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Remembering Pat Schroeder, who spent 12 terms in Congress fighting for women's rights


U.S. Congresswoman Pat Schroeder, a trailblazer from Colorado who fought for women's rights and family rights, died Monday night from complications of a stroke. She was 82 years old. As Colorado Public Radio's Caitlyn Kim reports, she was remembered for her wit, work ethic and willingness to speak her mind.

CAITLYN KIM, BYLINE: When Democrat Pat Schroeder first ran for Congress in 1972, no one gave her much credence. This is what she told C-SPAN in 2015.


PAT SCHROEDER: It was very frustrating. When I announced for Congress, the newspaper said, "Denver Housewife Runs For Congress." I mean, they didn't even put my name in.

KIM: Schroeder surprised everyone by winning - the first woman Colorado would elect to the House. And then, to prove it wasn't a fluke, she kept on winning, serving 12 terms. When Schroeder was first elected, she was one of 14 women in Congress. She fought for issues like the Family and Medical Leave Act of 1993 and getting women into U.S. military academies. She also fought for women in Congress. Colorado Representative Diana DeGette succeeded Schroeder in office.


DIANA DEGETTE: We have women who are the chairs of important committees in Congress, and women have voices on every major piece of legislation, not just so-called women's issues, but everything. And that's the legacy that Pat and her generation gave to this whole next generation.

ANITA HILL: There are many voices who are outspoken and important today because she was outspoken.

KIM: That's Anita Hill. She benefited from Schroeder's willingness to stand up and be heard. In 1991, Hill accused then-Supreme Court nominee Clarence Thomas of sexual harassment. Schroeder was one of seven congresswomen to march to the Senate and demand that Thomas' confirmation be delayed so that Hill could be heard. Many of her Colorado peers remember Schroeder for her passion and drive. But former Colorado Senator Ben Nighthorse Campbell, who served with Schroeder in the House, highlighted something else.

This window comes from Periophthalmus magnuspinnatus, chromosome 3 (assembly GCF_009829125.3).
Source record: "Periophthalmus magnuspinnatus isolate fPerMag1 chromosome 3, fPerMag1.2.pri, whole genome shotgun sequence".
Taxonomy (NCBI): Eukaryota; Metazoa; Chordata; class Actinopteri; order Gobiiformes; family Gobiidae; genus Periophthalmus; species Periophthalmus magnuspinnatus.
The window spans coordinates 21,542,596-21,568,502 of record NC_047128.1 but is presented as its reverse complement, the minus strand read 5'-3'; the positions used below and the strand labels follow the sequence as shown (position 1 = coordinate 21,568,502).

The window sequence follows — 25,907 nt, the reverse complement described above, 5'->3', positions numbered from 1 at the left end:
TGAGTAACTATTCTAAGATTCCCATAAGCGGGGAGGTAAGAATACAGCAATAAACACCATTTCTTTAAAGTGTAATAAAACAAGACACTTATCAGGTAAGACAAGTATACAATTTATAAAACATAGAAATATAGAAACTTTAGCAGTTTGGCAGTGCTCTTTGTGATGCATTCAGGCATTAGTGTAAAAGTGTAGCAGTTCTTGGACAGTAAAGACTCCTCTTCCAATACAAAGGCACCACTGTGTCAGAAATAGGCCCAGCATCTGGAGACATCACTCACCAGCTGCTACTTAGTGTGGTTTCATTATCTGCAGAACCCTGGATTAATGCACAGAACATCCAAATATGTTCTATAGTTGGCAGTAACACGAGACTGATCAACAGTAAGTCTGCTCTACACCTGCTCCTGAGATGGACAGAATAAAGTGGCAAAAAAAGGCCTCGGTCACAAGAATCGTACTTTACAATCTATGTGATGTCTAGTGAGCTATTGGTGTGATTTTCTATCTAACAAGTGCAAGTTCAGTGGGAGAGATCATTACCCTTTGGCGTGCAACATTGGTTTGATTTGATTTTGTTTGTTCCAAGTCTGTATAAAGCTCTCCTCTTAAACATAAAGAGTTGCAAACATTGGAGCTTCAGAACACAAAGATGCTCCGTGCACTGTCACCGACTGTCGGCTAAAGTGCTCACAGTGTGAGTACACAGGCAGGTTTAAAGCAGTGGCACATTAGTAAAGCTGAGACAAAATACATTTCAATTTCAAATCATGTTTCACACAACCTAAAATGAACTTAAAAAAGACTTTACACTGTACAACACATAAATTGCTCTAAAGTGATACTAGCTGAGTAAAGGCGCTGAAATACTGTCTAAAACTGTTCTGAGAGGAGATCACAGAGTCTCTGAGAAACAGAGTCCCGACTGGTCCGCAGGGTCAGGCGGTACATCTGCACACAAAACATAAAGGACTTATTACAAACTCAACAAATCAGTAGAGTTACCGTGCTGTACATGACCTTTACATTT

BEN NIGHTHORSE CAMPBELL: One of the things I remember about her was her fantastic sense of humor. She could find something funny in almost anything. And I enjoyed serving with her, and she was a wonderful friend.

KIM: But for all her work on women's rights, Schroeder was accused of setting back the movement when her short-lived bid for the presidency in 1987 ended with a tearful speech. As she told Colorado Public Radio in 2016, there is a different standard for women politicians.


SCHROEDER: It became - who could lecture me the most on that? And yet men were weeping all the time - I mean, Sununu, the president, President Reagan. So really, it was kind of a different standard.

KIM: After that scalding experience, she kept a file of newsclips of when male politicians cried, noting that none of them were ever accused of setting back men's chances to be taken seriously. And while she kept waiting for a woman to break that last glass ceiling into the presidency, Schroeder didn't live to see it happen in her lifetime.


SCHROEDER: I had always hoped, but I really worry I won't now.

KIM: She may not have reached the White House, but as former Colorado Senator Gary Hart put it, Schroeder did leave the U.S. House of Representatives a better place than when she joined it. For NPR News, I'm Caitlyn Kim in Washington, D.C.

(SOUNDBITE OF MARSHA AMBROSIUS SONG, "FAR AWAY") Transcript provided by NPR, Copyright NPR.

Caitlyn Kim